• The cost of restoring existing services, electrical, transportation & communications.  This cost is near 100% a one-time cost, meaning it contributes nothing to the long-term stability and reliability of the plant.
  • The fact that restoration returns the infrastructure to the same level of vulnerability presently extant.
  • That the human resources called to perform herculean effort are always drawn from jurisdictions less-affected by the current crises, and therefore the support of those jurisdictions is reduced.

Considering all the above, it is immediately clear that current infrastructure management practice fails to properly include all costs into the equation.

At such a moment, a leader might propose a Kennedy-esque “mission-to-the-moon” venture to harden the nations infrastructure.

Such an effort would provide many benefits:

  • reduced future downtime of power, transport and other shared systems, and the associated foregone costs.
  • money spent thus hardening the infrastructure would increase local employment. In other words, a huge jobs program.

So my proposal would be a Kennedy-style trip to the moon.  Invest in infrastructure that was impervious to weather.

Lundberg’s Law of LinkedIn Laziness

It has happened many times over the last couple years: a friend or colleague who has previously been totally inactive on LinkedIn suddenly starts connecting and posting and generally making up for lost time. Many times this indicates a change of employment is imminent or has recently passed.

I’ve not read of this phenomenon elsewhere, though I won’t be surprised if someone else has already identified it. Until prior art is revealed, I’ll call it Lundberg’s Law of LinkedIn Laziness, or simply Lundberg’s Law. (That name does not appear to be already taken.) With Luck it might enter the vernacular.

A sudden increase in networking activity on LinkedIn foretells an imminent job change.

In other words, Lundberg’s Law states that a step function in the intensity of professional networking activity indicates an unplanned career move is afoot.

Math whizzes in the audience might prefer “the second integral with respect to time of one’s professional network is proportional to the unexpectedness of a sudden career change.”

What it means is this: don’t lazily ignore your network and wait until you need it to feed it. Connecting with colleagues, coworkers and acquaintances should be part of your daily routine. Chat up old colleagues, reconnect with past associates, check in occasionally with industry groups. Stay active. Stay visible. Stay relevant.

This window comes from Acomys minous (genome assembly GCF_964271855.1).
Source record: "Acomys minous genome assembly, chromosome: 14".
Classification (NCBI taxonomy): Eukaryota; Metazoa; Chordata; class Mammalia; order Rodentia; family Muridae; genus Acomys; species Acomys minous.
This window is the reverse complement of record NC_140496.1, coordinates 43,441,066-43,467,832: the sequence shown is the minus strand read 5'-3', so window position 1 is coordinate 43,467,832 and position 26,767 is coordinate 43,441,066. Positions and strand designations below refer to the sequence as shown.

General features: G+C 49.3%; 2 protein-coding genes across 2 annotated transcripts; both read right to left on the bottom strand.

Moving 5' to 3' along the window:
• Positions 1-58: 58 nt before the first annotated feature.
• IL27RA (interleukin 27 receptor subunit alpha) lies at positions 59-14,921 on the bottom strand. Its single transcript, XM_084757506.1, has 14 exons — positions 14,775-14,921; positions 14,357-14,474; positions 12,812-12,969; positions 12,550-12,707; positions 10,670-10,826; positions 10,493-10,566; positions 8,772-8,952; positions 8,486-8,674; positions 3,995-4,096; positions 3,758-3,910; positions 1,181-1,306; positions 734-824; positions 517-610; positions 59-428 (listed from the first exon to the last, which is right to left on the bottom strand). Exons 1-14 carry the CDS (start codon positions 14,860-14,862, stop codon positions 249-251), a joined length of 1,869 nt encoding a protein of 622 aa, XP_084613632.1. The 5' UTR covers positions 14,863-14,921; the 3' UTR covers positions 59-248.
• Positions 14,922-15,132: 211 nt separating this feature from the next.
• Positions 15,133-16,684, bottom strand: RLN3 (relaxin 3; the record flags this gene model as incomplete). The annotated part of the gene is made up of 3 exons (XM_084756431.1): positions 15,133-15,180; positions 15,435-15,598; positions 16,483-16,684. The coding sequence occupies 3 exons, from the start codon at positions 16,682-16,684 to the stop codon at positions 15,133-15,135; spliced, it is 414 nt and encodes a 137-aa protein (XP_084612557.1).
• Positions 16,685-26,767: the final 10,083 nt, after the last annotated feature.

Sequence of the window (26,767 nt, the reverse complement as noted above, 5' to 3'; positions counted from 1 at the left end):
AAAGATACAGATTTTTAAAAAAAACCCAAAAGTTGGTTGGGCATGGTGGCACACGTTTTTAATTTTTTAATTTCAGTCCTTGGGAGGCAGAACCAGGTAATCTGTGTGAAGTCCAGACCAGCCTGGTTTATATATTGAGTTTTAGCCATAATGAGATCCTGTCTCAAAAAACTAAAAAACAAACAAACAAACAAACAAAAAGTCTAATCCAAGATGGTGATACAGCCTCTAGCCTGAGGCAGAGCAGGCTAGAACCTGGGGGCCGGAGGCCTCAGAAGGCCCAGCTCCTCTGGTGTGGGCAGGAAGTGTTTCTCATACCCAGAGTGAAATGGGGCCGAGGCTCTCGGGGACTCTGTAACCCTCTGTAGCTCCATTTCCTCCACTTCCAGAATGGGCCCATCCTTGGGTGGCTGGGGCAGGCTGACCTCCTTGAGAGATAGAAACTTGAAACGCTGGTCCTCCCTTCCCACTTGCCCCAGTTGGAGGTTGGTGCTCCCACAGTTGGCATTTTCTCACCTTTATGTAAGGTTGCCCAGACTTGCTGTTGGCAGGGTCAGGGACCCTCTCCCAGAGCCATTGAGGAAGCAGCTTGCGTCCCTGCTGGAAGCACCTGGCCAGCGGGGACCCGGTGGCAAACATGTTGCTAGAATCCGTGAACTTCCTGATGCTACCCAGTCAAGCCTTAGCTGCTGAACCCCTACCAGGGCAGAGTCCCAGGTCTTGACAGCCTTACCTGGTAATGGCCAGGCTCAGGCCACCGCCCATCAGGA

If you are continually active, you’ll have a much healthier network at at time when that will be important to you, and you’ll avoid implicitly advertising that you’ve had a sudden career change thrust upon you.

If you ignore your professional network, it won’t serve you well when you most need it.

lead up to CTIA in Las Vegas

We arrived in Las Vegas Monday afternoon and immediately jumped into the fray. Meetings started with Don Winters and Tom Prosia of Whitehawk Associates. Whitehawk provides consultants and subject matter expertise to Mobile Operators and other players in the wireless industry. Tom is presently working on an application which collects mobile location and feeds it to an application on the operator’s back end. Not coincidentally, Don also has a background in location based services, having served as the COO of SignalSoft a decade ago. Although we were sworn us to secrecy about the details of their current efforts, it only reenforces our view that location’s time may finally be at hand. Statements such as that are so common that taking it with a grain of salt is to be expected.

We then met Michael O’Reilly and Rich Garwood of Cellentx. Cellentx provides business development and sales support for vendors to the wireless industry. Although Cellentx has been in business for a short time, already they have received a warm reception and have many consultants under contract.

Good luck to both these companies as they develop their businesses.

We also caught up with Drew Esson of Digital Globe, purveyors of satellite imagery. Drew is another with a long history using and selling location based-services, having also done time with SignalSoft back in the day. Perhaps it’s more than a coincidence that he and Don Winters were hanging out in the same restaurant in Vegas.